“Well...I'm not sure how to get to them now, the entrance closed,” he said instead, avoiding the question. “But I saw them, earlier. Maybe Baby Tooth can lead us there.”
Sandy twisted until he could face Jack, looking between him and the other Guardians with concern written plainly across his face.
“...Jack...was this...before we saw you this morning?” Tooth said hesitantly. “When you saw my fairies? In...in Pitch's lair?” she guessed, piecing together a few things from that morning and not quite sure what to make of the shape it was forming.
Jack ducked his head, unwilling to look at her, fiddling with his hood.
“Why were you down there?” Bunny asked, Jack's silence telling them it had been in Pitch's lair, wordless confirmation that yes, he had been with Pitch while they'd been attacked by Nightmares.
The question lacked the bite it would have had just that morning.
True, he didn't have the trust in Jack yet that he had in the other Guardians, but...Jack took the oath. He came back. They threw him out, made him feel unwanted, left him alone for three hundred years, near to broke his heart, accused him of treason, not without cause maybe but still – and yet, he came back. There had to be a reason for him to be with Pitch when they needed him. There had to be.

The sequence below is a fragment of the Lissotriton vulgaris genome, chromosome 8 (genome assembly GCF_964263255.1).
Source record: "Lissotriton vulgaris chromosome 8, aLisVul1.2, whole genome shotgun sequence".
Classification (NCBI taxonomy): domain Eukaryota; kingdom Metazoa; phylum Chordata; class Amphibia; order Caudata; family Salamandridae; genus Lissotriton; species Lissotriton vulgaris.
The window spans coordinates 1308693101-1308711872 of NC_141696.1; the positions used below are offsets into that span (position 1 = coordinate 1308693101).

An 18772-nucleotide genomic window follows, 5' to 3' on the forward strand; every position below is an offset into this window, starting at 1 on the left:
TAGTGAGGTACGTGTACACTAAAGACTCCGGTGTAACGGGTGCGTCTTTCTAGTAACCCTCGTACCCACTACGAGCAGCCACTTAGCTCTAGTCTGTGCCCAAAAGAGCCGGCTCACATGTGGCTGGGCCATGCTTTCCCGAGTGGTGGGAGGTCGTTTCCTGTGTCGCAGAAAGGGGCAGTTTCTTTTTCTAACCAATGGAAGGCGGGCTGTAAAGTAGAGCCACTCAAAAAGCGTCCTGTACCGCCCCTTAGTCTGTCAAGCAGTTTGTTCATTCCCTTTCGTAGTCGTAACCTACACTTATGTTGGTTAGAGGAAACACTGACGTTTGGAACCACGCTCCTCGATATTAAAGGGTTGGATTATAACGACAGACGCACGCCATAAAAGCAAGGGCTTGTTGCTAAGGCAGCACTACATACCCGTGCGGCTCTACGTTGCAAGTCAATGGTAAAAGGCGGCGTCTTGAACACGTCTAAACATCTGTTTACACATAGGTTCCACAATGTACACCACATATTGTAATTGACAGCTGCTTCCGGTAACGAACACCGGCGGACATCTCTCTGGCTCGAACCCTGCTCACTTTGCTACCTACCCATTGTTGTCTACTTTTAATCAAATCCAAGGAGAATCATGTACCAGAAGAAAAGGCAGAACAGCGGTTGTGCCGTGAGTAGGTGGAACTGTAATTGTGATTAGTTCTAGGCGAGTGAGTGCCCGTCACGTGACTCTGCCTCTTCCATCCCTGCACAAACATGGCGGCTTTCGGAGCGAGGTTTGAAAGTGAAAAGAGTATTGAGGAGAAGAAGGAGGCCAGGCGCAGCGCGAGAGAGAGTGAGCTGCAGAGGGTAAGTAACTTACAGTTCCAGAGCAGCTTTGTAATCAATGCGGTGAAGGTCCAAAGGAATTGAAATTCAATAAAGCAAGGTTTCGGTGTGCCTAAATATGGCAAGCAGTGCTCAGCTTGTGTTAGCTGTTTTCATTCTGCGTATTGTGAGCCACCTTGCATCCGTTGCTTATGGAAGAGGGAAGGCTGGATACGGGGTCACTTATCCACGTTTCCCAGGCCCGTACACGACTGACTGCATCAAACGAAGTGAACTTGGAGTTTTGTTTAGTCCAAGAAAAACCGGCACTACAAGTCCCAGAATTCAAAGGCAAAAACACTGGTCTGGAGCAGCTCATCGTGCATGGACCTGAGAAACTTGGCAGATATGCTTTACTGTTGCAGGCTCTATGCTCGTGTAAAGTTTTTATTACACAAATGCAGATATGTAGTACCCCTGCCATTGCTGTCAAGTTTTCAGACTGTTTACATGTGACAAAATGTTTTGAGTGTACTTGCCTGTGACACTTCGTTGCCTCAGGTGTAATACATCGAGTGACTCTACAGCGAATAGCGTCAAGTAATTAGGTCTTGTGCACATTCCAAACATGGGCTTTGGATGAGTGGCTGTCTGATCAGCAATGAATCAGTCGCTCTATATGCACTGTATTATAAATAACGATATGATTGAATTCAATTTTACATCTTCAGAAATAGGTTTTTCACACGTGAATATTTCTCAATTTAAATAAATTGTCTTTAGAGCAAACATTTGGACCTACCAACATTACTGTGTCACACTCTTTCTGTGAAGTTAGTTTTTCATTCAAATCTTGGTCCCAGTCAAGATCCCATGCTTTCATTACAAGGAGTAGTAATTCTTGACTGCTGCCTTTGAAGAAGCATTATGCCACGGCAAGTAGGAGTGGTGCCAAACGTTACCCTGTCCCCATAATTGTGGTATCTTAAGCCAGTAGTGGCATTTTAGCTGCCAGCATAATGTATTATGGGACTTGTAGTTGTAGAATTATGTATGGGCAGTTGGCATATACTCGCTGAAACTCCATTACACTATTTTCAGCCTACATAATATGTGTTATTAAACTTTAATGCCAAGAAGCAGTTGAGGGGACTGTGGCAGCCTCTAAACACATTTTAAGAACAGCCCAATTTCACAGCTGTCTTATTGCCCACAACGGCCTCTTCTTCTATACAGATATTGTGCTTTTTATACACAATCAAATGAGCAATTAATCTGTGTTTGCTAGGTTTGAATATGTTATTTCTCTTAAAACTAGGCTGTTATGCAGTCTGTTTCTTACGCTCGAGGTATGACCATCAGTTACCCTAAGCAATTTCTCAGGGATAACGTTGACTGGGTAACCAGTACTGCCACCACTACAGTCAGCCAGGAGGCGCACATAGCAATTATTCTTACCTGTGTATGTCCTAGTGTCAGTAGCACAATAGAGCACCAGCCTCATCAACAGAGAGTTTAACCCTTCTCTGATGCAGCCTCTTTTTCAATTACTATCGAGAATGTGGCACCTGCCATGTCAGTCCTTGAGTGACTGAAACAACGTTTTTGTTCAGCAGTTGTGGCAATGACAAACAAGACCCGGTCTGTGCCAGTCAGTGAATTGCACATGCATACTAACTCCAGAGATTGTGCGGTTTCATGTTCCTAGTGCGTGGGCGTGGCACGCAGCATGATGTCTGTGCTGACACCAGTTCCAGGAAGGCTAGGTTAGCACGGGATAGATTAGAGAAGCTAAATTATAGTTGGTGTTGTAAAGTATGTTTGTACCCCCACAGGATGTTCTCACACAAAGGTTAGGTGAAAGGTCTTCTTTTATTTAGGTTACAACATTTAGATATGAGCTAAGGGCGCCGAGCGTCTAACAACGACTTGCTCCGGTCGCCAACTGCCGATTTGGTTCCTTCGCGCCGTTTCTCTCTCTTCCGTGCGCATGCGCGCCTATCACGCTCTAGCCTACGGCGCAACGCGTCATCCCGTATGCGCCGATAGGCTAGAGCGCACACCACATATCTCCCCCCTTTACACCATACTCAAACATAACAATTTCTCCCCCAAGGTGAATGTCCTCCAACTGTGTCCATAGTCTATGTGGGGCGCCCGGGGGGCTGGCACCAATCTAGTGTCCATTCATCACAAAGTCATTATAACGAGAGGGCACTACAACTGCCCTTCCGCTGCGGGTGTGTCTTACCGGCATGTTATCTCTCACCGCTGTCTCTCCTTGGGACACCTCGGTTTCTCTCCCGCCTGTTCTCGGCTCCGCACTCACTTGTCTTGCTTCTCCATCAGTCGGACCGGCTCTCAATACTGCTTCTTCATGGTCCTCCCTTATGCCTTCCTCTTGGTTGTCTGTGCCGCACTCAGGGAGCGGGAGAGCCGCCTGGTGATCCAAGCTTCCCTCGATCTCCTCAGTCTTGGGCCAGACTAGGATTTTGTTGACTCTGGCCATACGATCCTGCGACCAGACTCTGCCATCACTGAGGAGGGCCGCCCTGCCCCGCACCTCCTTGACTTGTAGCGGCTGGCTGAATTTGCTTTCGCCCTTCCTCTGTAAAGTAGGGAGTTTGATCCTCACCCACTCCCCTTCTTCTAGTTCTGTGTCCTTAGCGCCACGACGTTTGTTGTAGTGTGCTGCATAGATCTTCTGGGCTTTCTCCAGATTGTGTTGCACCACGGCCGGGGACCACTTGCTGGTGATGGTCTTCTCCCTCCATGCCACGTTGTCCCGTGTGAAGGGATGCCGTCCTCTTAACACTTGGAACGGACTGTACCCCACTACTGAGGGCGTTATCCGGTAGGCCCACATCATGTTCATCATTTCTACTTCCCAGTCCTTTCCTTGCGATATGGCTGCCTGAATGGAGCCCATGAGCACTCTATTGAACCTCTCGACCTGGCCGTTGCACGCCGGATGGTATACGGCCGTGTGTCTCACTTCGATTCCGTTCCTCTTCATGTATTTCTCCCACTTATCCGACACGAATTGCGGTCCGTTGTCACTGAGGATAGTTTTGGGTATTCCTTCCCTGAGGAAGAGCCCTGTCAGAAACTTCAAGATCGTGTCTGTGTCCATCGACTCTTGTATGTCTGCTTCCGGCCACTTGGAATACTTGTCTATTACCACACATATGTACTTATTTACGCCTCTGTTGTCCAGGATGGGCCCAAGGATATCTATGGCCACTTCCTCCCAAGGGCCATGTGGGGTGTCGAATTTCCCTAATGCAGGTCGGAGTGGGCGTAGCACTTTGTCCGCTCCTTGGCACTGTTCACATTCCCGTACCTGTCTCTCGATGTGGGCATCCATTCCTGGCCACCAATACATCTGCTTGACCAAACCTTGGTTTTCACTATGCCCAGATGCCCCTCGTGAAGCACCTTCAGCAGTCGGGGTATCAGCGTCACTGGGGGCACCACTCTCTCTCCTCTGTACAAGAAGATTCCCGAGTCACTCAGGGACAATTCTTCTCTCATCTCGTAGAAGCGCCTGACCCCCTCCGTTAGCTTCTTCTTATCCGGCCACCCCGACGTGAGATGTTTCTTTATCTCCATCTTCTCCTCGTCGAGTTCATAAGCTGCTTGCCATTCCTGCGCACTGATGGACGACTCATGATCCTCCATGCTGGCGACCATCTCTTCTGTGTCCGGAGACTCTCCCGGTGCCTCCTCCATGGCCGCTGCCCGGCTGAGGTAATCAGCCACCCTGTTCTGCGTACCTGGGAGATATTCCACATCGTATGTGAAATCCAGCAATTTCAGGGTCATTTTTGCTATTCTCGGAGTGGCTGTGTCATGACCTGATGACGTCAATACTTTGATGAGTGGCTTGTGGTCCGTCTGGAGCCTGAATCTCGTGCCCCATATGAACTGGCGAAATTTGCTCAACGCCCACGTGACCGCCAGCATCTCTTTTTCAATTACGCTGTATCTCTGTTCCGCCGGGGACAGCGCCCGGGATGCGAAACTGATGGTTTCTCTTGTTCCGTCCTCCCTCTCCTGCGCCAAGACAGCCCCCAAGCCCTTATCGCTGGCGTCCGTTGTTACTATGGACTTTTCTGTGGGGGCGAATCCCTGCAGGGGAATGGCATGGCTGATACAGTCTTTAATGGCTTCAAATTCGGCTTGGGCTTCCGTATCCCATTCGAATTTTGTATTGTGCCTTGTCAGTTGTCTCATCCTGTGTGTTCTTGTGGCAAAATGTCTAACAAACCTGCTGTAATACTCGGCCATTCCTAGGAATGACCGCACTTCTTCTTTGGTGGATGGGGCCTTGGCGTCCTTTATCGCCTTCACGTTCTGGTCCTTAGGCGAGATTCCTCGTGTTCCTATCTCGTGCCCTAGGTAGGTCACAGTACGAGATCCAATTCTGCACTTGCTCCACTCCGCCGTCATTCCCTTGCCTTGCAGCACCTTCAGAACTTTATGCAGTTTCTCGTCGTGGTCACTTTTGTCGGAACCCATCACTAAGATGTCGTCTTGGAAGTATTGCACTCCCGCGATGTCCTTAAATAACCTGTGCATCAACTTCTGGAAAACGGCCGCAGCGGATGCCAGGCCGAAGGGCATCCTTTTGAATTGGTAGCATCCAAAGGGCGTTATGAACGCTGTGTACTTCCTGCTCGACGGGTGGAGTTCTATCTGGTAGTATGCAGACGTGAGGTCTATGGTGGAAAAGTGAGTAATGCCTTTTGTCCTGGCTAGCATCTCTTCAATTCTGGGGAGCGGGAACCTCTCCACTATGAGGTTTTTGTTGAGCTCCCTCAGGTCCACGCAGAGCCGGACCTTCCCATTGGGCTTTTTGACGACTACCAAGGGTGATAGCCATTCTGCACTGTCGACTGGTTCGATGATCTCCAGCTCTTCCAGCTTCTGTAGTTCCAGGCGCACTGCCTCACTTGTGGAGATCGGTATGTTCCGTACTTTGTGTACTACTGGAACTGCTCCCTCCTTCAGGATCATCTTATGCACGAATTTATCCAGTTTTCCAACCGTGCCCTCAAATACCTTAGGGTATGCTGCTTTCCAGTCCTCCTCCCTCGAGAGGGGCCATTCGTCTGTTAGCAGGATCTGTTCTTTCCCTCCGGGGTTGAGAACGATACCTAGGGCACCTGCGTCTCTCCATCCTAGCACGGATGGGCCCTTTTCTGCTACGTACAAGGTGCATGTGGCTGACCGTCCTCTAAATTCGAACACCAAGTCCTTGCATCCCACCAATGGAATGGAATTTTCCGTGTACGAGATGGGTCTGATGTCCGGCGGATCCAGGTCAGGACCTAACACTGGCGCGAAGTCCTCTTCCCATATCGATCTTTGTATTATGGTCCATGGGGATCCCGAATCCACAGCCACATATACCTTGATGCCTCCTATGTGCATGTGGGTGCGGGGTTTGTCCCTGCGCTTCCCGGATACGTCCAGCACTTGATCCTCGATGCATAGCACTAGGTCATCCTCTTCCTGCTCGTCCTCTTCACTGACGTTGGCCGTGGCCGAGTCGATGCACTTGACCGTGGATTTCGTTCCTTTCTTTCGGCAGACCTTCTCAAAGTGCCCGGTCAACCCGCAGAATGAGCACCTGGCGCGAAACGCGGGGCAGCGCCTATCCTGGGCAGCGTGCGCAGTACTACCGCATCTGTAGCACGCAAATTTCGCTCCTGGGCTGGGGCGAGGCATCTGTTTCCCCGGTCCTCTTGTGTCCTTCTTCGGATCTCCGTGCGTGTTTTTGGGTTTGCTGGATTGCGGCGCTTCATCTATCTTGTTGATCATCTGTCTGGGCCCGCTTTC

Uncomfortable silence ruled over the sleigh until Sandy got impatient, giving Bunny a hard poke in the side. When Bunny grunted he pointed between the Pooka and Jack demandingly.
There were no words or symbols needed to interpret that look. Sandy wanted answers, and he wanted whatever was hanging over this sleigh cleared up now, thank you very much.
Bunny sighed, exchanging uncomfortable glances with Tooth. North was only left out of Sandy's glare by virtue of driving the sleigh, and he was paying more attention to that particular task than was really necessary in open sky.
Shifting his position in the sleigh, ears flattening against his neck and wincing uncomfortably at each move of the unwieldy vehicle, Bunny turned until he could look back at Jack properly. He sighed again, searching for the words to say. Apologizing was never easy, whether he was acting as a proper, logic-driven Pooka or himself, the emotional Bunnymund he had suppressed for so long.
Actually, given a choice, he would rather show he was sorry, follow them around and prove it than use the words. Words weren't always easy, and they had power, but for an apology, Bunny would rather prove it with actions. It was hard enough to admit to himself when he was wrong. Add in Pooka culture versus human wants and, well, things used to be a lot more...interesting until he got more used to humans and their need for verbal reassurance.